How do I file an Appeal to the UCBR?
Trying to collect unemployment compensation benefits can prove to be a grueling and time-consuming task. By now, you are realizing that there are various stages to an unemployment appeal.
First, the Notice of Determination is issued and it denies unemployment benefits. Second, a hearing is held before a Referee and, once again, unemployment benefits are denied. Can the Referee decision be appealed? Yes.
At this stage, you have been before a Referee and he/she has rendered a decision as to whether you are eligible for benefits. If you were found ineligible for benefits, you have the right to appeal to the Unemployment Compensation Board of Review (“UCBR”).
The UCBR is an independent three-party panel that will decide whether to grant your appeal and award you benefits.
How do I appeal to the UCBR?
Appealing the Referee’s decision is very similar to appealing a Notice of Determination. You must appeal the Referee’s decision within 15 days of the mailing date of the decision. The Referee Decision will always state when the last day to file your appeal is. You must file it by that day.
When appealing, your appeal should include the following information: (1) name, (2) social security number, (3) date of Referee decision that is being appealed, (4) the reason for the appeal, (5) the appeal number and (6) your address. This information is required to process your appeal.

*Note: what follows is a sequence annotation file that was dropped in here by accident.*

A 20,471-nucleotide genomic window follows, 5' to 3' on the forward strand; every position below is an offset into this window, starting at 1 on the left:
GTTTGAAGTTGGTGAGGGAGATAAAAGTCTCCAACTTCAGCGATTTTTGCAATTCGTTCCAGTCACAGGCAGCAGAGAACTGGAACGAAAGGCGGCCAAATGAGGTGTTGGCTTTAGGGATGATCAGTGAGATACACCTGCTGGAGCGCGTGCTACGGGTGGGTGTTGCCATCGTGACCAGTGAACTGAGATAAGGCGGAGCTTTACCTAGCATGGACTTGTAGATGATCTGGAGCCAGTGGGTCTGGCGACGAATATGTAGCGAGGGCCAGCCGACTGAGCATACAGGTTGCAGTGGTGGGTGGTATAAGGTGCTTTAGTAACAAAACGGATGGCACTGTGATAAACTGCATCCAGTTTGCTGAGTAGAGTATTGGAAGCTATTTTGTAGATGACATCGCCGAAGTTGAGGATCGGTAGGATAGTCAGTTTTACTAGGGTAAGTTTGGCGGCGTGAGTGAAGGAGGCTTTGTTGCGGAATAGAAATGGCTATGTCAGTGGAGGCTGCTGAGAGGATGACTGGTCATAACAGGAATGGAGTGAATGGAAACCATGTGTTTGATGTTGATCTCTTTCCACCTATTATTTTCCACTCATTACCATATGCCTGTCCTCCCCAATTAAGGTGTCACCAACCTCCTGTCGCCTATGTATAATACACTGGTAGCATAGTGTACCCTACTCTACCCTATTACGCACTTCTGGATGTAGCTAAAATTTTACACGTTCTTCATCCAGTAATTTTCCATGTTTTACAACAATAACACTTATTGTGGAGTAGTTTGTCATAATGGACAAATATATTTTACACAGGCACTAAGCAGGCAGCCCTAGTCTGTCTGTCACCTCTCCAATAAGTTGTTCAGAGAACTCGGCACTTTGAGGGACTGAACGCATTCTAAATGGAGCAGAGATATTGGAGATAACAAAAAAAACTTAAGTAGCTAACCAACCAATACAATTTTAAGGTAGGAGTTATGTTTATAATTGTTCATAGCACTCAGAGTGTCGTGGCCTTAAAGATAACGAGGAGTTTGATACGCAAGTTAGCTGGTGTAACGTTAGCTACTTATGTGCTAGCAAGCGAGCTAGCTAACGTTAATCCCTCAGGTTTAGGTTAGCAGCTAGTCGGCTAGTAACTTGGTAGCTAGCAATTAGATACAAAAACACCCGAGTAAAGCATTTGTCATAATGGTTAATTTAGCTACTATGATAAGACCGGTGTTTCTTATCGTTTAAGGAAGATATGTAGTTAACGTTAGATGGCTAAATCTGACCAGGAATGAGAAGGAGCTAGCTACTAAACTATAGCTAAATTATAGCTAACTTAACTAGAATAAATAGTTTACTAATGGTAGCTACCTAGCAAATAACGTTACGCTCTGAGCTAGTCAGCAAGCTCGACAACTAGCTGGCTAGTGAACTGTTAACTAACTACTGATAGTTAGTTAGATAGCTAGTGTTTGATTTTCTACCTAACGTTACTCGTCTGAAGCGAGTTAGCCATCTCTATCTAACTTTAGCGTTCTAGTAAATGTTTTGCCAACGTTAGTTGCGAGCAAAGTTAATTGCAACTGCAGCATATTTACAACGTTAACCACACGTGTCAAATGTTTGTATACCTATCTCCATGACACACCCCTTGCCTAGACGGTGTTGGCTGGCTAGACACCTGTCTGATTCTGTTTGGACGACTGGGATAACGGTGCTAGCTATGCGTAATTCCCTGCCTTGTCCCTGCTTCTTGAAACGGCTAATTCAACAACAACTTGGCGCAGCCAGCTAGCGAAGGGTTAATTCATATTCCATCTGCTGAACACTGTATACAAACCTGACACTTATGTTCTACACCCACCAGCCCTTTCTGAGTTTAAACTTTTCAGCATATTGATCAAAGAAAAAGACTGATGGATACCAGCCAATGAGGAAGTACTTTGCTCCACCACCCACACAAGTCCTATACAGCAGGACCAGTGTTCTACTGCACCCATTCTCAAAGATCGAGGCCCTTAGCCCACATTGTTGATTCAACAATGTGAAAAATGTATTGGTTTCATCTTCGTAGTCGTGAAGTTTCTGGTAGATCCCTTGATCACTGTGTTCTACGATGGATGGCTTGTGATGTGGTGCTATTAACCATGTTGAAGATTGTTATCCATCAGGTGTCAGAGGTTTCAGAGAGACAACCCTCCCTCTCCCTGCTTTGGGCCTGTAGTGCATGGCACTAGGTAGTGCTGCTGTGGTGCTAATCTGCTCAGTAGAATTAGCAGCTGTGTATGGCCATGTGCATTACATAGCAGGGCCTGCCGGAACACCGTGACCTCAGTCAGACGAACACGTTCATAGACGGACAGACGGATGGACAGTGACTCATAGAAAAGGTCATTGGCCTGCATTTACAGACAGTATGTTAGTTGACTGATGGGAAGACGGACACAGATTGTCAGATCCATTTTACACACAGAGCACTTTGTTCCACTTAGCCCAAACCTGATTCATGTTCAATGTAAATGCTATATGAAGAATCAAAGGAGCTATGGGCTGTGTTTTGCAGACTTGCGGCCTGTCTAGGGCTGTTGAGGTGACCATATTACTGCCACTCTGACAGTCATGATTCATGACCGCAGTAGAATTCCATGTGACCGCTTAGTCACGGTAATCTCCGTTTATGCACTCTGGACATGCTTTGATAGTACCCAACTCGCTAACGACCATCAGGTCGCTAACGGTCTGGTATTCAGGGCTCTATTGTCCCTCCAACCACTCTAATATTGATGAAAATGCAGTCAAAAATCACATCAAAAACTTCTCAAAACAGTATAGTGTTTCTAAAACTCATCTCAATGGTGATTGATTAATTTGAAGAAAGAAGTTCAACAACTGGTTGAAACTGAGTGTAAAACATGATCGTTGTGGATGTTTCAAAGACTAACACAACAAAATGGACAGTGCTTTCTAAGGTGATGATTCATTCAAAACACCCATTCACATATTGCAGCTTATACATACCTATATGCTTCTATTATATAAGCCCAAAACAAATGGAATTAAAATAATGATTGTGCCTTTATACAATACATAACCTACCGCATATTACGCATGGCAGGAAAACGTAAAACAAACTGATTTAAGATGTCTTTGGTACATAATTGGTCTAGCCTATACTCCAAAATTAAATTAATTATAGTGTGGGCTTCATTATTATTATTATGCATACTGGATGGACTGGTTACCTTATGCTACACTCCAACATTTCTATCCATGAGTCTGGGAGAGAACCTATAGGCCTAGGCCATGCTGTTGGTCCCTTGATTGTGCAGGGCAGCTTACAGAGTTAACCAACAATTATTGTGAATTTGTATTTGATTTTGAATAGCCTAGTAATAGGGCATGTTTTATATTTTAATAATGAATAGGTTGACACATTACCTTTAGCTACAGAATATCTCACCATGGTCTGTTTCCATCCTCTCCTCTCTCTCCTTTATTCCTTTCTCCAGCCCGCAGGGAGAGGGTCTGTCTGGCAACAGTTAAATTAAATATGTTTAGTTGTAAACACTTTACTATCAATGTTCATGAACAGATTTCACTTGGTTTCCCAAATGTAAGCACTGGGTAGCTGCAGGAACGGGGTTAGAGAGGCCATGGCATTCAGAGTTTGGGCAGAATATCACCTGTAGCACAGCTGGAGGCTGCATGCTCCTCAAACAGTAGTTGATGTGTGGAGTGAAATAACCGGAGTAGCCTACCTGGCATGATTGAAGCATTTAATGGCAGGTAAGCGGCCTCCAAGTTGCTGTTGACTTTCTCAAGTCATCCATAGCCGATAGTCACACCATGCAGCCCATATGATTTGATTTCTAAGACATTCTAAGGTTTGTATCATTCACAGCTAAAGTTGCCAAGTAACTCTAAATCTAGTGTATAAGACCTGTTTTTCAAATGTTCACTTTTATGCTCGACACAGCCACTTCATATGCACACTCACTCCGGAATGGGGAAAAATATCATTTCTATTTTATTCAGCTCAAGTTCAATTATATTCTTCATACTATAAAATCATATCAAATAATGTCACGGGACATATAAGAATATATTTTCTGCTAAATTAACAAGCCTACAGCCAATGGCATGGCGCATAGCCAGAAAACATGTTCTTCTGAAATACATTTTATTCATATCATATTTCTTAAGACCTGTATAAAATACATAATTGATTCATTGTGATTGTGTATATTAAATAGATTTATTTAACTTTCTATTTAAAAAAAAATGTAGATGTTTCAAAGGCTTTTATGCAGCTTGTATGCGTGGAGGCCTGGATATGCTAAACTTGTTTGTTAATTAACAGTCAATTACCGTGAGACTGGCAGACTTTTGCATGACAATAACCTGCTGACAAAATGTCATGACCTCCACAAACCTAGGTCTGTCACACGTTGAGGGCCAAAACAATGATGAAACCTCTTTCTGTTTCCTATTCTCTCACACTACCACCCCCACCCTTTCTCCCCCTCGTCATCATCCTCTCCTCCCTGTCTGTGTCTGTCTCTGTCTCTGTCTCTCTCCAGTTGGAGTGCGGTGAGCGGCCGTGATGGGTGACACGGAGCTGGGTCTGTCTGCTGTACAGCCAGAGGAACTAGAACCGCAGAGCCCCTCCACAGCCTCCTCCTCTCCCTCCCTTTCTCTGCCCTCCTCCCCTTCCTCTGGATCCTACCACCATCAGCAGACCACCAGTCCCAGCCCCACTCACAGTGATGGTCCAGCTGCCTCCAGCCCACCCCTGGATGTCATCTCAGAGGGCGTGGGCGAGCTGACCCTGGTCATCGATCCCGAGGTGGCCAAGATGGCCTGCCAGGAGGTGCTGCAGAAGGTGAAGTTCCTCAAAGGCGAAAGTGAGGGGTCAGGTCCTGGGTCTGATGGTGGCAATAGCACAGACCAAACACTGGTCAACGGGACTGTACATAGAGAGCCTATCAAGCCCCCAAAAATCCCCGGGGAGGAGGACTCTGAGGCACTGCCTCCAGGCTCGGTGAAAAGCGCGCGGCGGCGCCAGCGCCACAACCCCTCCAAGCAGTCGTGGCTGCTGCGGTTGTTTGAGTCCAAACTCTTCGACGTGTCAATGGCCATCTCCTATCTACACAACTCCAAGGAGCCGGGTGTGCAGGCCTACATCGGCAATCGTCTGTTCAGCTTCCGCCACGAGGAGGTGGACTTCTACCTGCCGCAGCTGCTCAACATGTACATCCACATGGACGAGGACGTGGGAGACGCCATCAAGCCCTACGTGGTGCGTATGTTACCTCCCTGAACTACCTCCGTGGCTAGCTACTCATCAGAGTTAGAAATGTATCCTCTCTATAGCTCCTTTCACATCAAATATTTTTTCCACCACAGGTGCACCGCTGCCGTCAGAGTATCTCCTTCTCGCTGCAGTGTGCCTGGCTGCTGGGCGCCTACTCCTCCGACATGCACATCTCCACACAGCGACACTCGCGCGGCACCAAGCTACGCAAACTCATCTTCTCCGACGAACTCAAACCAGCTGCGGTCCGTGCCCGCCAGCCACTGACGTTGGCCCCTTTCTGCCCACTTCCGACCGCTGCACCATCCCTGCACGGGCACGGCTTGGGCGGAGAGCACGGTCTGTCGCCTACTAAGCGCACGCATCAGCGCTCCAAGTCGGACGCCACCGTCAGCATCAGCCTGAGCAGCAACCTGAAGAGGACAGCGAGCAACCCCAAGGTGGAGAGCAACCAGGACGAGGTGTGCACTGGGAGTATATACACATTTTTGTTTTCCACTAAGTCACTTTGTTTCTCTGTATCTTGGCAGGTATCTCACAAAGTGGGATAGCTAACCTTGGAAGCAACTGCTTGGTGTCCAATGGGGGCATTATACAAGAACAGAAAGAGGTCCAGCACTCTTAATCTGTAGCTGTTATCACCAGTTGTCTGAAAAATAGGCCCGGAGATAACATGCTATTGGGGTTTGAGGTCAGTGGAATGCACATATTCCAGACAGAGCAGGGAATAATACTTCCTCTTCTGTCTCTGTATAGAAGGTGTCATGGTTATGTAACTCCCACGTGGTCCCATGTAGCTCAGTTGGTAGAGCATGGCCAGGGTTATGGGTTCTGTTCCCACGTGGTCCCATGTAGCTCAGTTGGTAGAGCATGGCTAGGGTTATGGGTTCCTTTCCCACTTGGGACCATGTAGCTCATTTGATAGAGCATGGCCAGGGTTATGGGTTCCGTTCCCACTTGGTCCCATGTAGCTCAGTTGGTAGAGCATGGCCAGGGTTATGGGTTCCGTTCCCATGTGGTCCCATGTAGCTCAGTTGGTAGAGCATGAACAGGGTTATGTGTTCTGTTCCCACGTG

When filing an appeal to the UCBR, you should also ask for a copy of the transcripts from your Referee hearing. The transcripts will be extremely useful for when you have to write a brief to the UCBR.
All of the above appeal information should be sent to the UCBR via fax, mail or e-mail. Whichever method you choose make sure to keep a receipt that proves the appeal was mailed on or before the 15-day deadline.
What happens after I file my appeal?
Once you submit the appeal, you will receive a copy of the transcripts from your Referee hearing (i.e., the one’s you already requested in your appeal). First, you should read the transcripts carefully in order to understand exactly what was said and argued at your Referee Hearing. Second, you need to write a brief detailing what happened that resulted in your separation and why you believe the Referee was wrong in his/her decision. It is important to remember that you may only refer to the transcripts from your Referee Hearing when writing your brief. You may not use any information, testimony or evidence that was not presented at your Referee Hearing. A brief is comprised of many different parts and can be rather lengthy and difficult to write, which is why it is essential to consult an attorney.
Once the UCBR reads your brief and considers all the evidence, it will issue a decision as to whether you are eligible for benefits. If the UCBR issues an adverse decision, an appeal can be filed to the Commonwealth Court of Pennsylvania.